In her new role, Patrick will be responsible for overall management of all NACOL programs, including its Virtual School Symposium and Online Learning Clearinghouse, the organization said. She also will be responsible for implementing NACOL’s strategic plan, including developing projects based on member priorities and collaborating with other education organizations.

“We are looking forward to working with Susan. Not only does she have a wealth of expertise working in educational technology, but she has a passion for creating successful projects through collaboration and exploration,” said Steve Baxendale, chairman of the board for NACOL and director of PRELStar at Pacific Resources for Education and Learning in Honolulu. “Her vision and commitment to online learning, combined with her experience at the U.S. Department of Education, will enable NACOL to achieve its overall goals and objectives and create additional momentum in the online learning community.”

Others in the ed-tech community also are looking forward to Patrick’s arrival at NACOL.

“It makes sense that Susan sees great potential with [NACOL], especially in an era of diminishing support for educational technology from the administration in Washington,” said Don Knezek, chief executive officer for the International Society for Technology in Education. “Susan has worked tirelessly in the areas of policy, school transformation, and support for meaningful accountability … and she will be a powerful addition to our community.”

Patrick’s first day with NACOL is scheduled for Sept. 6.


North American Council for Online Learning

National Science Teachers Association

U.S. Department of Education

International Society for Technology in Education


State grant will give Vt. district a chance to produce TV show

The Rutland Herald of Rutland, Vt., reports that the local Springfield school district is dveloping a student-produced news program, thanks to a $75,000 grant from the Vermont Department of Education. The small district already boasts one of the state’s best high school newspapers, and the same students who produce the award-winning newspaper will now be able to learn about broadcast journalism, too.


Software gives small district ability to offer first summer school

The Pittsburgh Tribune-Review reports on the Ligonier Valley School District’s first summer-school program for students in its middle and high schools. The program features remedial math and English classes for 18 students from the district, and it is conducted entirely with PLATO Learning software, which allows each student to work at his or her own pace while a teacher supervises. This saves the district much of the money needed to run a summer school for the handful of students needing remediation before they can advance to the next grade.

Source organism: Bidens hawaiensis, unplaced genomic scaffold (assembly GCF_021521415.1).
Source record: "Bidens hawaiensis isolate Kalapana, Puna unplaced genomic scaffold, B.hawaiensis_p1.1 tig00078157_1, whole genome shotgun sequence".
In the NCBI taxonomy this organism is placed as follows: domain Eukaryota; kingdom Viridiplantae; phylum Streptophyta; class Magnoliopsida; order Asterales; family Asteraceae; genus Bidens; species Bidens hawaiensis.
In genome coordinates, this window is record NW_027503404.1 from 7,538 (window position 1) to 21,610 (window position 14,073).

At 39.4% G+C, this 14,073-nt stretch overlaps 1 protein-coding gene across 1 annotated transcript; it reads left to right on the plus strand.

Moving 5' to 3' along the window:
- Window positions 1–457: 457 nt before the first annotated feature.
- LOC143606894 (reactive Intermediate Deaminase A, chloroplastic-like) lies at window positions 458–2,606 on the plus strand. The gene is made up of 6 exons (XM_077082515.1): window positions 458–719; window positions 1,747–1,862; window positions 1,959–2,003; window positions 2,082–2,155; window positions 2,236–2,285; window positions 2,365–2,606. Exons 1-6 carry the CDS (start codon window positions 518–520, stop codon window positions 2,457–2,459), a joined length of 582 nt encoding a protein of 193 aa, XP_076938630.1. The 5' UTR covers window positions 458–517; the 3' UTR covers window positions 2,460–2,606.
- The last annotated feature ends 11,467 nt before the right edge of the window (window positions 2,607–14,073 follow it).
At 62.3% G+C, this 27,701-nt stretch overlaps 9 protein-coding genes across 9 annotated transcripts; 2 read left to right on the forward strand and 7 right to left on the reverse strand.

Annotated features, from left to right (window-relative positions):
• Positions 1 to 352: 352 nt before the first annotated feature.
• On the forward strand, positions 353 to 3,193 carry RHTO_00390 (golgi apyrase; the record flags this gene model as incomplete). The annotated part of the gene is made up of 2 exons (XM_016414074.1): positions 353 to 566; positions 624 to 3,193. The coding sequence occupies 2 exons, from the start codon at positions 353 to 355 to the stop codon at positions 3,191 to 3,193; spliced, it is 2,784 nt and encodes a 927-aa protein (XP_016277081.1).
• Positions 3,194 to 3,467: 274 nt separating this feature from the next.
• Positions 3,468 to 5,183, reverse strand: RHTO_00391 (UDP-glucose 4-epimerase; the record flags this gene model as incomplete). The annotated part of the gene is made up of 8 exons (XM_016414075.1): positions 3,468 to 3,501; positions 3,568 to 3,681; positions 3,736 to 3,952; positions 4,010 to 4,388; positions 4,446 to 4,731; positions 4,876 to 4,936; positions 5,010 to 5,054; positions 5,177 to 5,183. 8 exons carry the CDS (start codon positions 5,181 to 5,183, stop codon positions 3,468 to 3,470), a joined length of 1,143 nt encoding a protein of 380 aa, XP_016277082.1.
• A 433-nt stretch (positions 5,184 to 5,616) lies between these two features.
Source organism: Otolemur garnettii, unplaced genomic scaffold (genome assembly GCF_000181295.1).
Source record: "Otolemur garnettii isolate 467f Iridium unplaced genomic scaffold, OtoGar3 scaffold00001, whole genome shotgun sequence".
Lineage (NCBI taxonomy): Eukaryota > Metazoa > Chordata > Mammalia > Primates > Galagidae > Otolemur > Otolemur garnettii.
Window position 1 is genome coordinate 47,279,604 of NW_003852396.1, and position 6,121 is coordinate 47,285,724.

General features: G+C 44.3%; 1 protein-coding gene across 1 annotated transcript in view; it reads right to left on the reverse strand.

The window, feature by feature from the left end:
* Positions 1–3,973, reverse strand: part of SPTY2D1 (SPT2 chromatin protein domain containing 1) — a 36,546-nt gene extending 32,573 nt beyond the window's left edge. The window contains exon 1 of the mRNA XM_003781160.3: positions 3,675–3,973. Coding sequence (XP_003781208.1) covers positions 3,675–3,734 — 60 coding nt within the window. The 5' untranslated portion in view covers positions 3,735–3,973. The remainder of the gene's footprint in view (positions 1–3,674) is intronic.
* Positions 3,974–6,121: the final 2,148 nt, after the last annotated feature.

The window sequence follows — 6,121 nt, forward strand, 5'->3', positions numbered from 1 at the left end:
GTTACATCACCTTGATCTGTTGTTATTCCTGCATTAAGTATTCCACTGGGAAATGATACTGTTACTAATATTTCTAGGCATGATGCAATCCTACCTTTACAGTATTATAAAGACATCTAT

Gates: Guide students to computer science

The world’s richest man, perhaps reflecting on his own success, pronounced himself baffled by what’s keeping more students from going into computer science. Microsoft Chairman Bill Gates was speaking July 18 at the annual Microsoft Research Faculty Summit in Redmond, Wash. He addressed nearly 400 computer science professors from 175 schools in 20 countries on the software maker’s campus.

Even if young people don’t know that salaries and job openings in computer science are on the rise, Gates said, they’re hooked on so much technology–cell phones, digital music players, instant messaging, internet browsing–that it’s puzzling why more don’t want to grow up to be programmers.

“It’s such a paradox,” Gates said. “If you say to a kid, ‘Yeah, what are the 10 coolest products you use that your parents are clueless about, that you’re good at using,’ I don’t think they’re going to say, ‘Oh, you know, it’s this new breakfast cereal. And I want to go work in agriculture and invent new cereals or something.’ … I think 10 out of 10 would be things that are software-driven.”

Maria Klawe, Princeton University’s dean of engineering and applied science, who was sharing the stage with Gates, said most students she talks to fear that computer science would doom them to isolating workdays fraught with boredom–nothing but writing reams of code.

Gates said computer scientists need to do a better job of dispelling that myth and conveying that it’s an exciting field.

“How many fields can you get right out of college and define substantial aspects of a product that’s going to go out and over 100 million people are going to use it?” Gates aked. “We promise people when they come here to do programming … they’re going to have that opportunity, and yet we can’t hire as many people as we’d like.”

Citing statistics from UCLA’s Higher Education Research Institute, Klawe said students’ interest in computer science fell more than 60 percent from 2000 to 2004, even though salaries have increased and more jobs have opened up.

Klawe opened an hourlong question-and-answer with Gates by asking him what he thought could be done to stem a decline in federal funding for computer science research and graduate education.

In past three years, she noted, the Defense Department’s research agency–a major source of money for computer science academics–has cut its funding for information technology research at universities almost in half.